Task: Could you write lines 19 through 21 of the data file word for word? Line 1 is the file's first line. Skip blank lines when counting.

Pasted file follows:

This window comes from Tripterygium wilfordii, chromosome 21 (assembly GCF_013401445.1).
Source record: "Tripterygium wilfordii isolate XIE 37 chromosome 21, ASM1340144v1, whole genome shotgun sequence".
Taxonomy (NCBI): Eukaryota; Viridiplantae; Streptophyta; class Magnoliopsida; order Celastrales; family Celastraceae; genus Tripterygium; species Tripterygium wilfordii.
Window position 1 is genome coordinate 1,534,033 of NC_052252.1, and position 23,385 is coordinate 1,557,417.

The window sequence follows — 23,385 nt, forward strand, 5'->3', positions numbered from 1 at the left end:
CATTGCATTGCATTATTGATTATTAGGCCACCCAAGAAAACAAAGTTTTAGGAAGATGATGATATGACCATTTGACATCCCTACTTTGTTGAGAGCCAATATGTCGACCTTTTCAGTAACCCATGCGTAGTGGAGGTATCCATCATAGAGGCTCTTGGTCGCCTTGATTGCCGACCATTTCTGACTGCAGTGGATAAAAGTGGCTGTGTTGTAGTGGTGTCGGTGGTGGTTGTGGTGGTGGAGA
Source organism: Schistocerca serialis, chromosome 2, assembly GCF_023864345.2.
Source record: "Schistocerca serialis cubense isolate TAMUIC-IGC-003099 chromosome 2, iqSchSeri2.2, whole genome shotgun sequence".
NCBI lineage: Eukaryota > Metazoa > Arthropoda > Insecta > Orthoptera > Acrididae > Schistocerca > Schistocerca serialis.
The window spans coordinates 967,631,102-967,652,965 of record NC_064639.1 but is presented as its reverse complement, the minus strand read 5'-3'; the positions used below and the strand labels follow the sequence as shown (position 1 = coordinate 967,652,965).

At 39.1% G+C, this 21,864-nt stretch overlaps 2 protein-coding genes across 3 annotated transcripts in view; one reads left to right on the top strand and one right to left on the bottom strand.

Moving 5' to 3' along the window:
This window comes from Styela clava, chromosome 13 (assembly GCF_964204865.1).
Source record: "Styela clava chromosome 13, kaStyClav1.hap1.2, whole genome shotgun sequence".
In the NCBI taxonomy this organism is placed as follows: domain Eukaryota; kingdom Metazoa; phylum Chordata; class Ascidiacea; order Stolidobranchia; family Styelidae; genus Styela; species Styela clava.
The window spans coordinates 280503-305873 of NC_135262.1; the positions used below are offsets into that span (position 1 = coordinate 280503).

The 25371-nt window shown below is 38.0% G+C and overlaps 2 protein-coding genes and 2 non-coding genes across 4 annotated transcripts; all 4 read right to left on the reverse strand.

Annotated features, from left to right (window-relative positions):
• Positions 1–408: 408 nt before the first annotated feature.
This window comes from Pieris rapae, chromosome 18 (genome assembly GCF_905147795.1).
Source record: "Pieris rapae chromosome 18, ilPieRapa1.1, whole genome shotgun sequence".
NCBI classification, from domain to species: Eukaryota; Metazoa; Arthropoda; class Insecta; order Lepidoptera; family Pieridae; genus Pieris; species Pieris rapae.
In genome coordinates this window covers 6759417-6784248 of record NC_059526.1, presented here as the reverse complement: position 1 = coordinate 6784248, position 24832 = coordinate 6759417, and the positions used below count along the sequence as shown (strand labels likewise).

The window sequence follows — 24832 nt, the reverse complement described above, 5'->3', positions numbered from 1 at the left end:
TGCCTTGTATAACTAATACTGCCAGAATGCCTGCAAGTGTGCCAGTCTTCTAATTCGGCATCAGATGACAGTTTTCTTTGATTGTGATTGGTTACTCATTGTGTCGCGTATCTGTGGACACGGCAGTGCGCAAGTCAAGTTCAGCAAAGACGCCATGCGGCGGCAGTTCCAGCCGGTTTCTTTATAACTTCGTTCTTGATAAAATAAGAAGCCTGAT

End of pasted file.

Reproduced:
• Positions 1–408: 408 nt before the first annotated feature.
This window comes from Pieris rapae, chromosome 18 (genome assembly GCF_905147795.1).
Source record: "Pieris rapae chromosome 18, ilPieRapa1.1, whole genome shotgun sequence".